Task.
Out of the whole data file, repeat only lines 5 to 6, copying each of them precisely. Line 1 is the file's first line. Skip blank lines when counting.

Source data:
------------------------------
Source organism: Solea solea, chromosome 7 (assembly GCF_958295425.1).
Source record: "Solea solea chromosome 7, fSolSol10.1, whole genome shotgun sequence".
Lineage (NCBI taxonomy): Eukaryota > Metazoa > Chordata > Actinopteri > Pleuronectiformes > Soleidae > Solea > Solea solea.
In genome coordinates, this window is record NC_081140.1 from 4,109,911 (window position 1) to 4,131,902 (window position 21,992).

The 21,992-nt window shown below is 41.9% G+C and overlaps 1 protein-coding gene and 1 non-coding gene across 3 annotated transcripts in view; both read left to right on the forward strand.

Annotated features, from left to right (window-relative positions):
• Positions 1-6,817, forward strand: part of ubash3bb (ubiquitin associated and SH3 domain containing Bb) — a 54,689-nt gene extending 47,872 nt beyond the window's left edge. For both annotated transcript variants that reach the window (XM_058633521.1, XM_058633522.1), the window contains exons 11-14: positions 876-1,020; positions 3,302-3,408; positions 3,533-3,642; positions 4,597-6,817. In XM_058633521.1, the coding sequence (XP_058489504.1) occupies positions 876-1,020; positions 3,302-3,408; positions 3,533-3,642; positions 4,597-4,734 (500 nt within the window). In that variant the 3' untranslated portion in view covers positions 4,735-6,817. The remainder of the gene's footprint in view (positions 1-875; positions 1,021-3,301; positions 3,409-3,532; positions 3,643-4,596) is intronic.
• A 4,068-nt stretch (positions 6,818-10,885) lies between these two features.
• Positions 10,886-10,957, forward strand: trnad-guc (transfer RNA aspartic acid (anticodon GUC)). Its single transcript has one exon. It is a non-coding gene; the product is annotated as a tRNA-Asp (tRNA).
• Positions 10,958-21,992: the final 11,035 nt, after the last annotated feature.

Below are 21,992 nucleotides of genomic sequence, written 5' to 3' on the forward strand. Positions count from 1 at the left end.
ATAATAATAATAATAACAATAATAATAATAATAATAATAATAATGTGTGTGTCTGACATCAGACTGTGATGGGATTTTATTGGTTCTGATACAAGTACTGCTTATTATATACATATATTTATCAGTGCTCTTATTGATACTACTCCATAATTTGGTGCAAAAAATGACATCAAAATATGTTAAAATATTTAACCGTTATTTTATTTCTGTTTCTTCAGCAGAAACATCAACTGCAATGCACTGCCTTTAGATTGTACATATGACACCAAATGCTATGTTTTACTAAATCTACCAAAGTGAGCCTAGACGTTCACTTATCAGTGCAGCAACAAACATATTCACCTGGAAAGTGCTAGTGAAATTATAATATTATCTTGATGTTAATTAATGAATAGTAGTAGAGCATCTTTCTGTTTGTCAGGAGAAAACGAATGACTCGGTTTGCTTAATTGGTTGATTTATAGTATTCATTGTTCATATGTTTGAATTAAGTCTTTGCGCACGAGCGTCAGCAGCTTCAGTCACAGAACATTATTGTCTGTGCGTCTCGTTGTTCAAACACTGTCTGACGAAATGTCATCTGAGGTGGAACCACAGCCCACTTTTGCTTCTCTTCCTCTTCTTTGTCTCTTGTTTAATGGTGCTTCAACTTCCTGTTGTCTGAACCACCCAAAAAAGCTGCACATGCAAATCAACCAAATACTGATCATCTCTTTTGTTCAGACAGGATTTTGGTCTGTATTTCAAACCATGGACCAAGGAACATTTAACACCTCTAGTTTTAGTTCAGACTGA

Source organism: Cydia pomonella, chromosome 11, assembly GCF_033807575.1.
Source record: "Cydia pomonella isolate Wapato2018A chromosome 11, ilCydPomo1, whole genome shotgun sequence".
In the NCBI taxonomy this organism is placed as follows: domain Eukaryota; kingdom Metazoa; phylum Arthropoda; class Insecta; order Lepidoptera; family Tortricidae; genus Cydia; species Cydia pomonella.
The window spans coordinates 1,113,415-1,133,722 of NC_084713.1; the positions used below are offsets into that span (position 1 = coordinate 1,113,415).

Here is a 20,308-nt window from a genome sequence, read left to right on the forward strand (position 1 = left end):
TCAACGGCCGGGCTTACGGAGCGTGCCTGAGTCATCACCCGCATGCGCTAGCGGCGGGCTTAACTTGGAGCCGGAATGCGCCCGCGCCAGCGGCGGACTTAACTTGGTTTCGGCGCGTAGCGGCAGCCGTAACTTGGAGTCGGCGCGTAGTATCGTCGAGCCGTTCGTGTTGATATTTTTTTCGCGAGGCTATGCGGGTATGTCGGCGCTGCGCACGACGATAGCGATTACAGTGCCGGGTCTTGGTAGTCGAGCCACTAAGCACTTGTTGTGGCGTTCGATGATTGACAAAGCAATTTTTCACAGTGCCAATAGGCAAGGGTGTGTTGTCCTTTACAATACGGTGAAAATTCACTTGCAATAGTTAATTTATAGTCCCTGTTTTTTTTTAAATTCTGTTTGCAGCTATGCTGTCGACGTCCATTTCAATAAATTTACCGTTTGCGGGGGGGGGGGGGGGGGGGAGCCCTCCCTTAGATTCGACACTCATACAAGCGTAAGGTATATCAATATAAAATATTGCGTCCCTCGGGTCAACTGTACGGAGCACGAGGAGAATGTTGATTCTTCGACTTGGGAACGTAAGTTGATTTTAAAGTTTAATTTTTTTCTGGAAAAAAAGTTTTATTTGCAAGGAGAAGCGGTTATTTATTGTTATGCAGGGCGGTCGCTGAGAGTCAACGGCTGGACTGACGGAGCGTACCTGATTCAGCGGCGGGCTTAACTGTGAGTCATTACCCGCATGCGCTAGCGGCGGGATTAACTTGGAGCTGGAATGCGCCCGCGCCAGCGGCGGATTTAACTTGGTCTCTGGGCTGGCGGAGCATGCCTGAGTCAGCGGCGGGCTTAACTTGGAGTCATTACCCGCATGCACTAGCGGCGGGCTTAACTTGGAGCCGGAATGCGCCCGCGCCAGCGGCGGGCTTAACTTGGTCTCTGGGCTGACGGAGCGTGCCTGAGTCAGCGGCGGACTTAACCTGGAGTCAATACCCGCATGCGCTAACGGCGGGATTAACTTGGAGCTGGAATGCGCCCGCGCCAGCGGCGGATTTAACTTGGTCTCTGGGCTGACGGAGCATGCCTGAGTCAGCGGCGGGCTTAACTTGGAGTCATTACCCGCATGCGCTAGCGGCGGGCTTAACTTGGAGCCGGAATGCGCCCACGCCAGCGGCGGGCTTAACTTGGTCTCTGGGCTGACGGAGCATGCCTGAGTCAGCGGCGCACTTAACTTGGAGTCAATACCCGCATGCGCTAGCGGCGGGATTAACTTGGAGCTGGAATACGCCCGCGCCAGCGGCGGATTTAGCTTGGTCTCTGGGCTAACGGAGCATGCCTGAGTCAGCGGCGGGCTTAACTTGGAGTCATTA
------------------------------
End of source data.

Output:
The 21,992-nt window shown below is 41.9% G+C and overlaps 1 protein-coding gene and 1 non-coding gene across 3 annotated transcripts in view; both read left to right on the forward strand.

Annotated features, from left to right (window-relative positions):